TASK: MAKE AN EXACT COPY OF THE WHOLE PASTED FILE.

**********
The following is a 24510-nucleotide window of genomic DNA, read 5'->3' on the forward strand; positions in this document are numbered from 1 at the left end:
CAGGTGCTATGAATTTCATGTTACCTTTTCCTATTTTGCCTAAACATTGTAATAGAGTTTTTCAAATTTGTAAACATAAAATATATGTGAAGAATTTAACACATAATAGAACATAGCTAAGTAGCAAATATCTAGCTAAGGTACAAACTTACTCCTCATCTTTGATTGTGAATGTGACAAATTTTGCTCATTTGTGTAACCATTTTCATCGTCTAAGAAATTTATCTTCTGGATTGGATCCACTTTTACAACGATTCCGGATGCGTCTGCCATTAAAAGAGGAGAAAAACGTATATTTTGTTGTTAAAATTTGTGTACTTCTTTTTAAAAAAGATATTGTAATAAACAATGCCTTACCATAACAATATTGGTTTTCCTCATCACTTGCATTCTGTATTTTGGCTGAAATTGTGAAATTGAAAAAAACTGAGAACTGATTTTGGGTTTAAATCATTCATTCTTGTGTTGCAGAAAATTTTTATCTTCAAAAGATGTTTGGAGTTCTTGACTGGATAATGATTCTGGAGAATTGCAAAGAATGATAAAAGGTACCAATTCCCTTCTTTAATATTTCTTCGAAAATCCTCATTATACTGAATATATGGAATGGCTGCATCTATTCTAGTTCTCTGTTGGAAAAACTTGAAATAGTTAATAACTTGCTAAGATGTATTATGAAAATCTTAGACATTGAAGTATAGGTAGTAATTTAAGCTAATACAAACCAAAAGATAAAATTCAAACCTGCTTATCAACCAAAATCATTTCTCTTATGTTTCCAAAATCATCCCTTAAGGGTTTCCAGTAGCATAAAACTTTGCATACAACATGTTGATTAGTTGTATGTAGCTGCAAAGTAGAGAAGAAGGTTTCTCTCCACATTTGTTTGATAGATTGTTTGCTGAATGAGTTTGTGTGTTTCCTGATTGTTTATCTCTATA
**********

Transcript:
The following is a 24510-nucleotide window of genomic DNA, read 5'->3' on the forward strand; positions in this document are numbered from 1 at the left end:
CAGGTGCTATGAATTTCATGTTACCTTTTCCTATTTTGCCTAAACATTGTAATAGAGTTTTTCAAATTTGTAAACATAAAATATATGTGAAGAATTTAACACATAATAGAACATAGCTAAGTAGCAAATATCTAGCTAAGGTACAAACTTACTCCTCATCTTTGATTGTGAATGTGACAAATTTTGCTCATTTGTGTAACCATTTTCATCGTCTAAGAAATTTATCTTCTGGATTGGATCCACTTTTACAACGATTCCGGATGCGTCTGCCATTAAAAGAGGAGAAAAACGTATATTTTGTTGTTAAAATTTGTGTACTTCTTTTTAAAAAAGATATTGTAATAAACAATGCCTTACCATAACAATATTGGTTTTCCTCATCACTTGCATTCTGTATTTTGGCTGAAATTGTGAAATTGAAAAAAACTGAGAACTGATTTTGGGTTTAAATCATTCATTCTTGTGTTGCAGAAAATTTTTATCTTCAAAAGATGTTTGGAGTTCTTGACTGGATAATGATTCTGGAGAATTGCAAAGAATGATAAAAGGTACCAATTCCCTTCTTTAATATTTCTTCGAAAATCCTCATTATACTGAATATATGGAATGGCTGCATCTATTCTAGTTCTCTGTTGGAAAAACTTGAAATAGTTAATAACTTGCTAAGATGTATTATGAAAATCTTAGACATTGAAGTATAGGTAGTAATTTAAGCTAATACAAACCAAAAGATAAAATTCAAACCTGCTTATCAACCAAAATCATTTCTCTTATGTTTCCAAAATCATCCCTTAAGGGTTTCCAGTAGCATAAAACTTTGCATACAACATGTTGATTAGTTGTATGTAGCTGCAAAGTAGAGAAGAAGGTTTCTCTCCACATTTGTTTGATAGATTGTTTGCTGAATGAGTTTGTGTGTTTCCTGATTGTTTATCTCTATA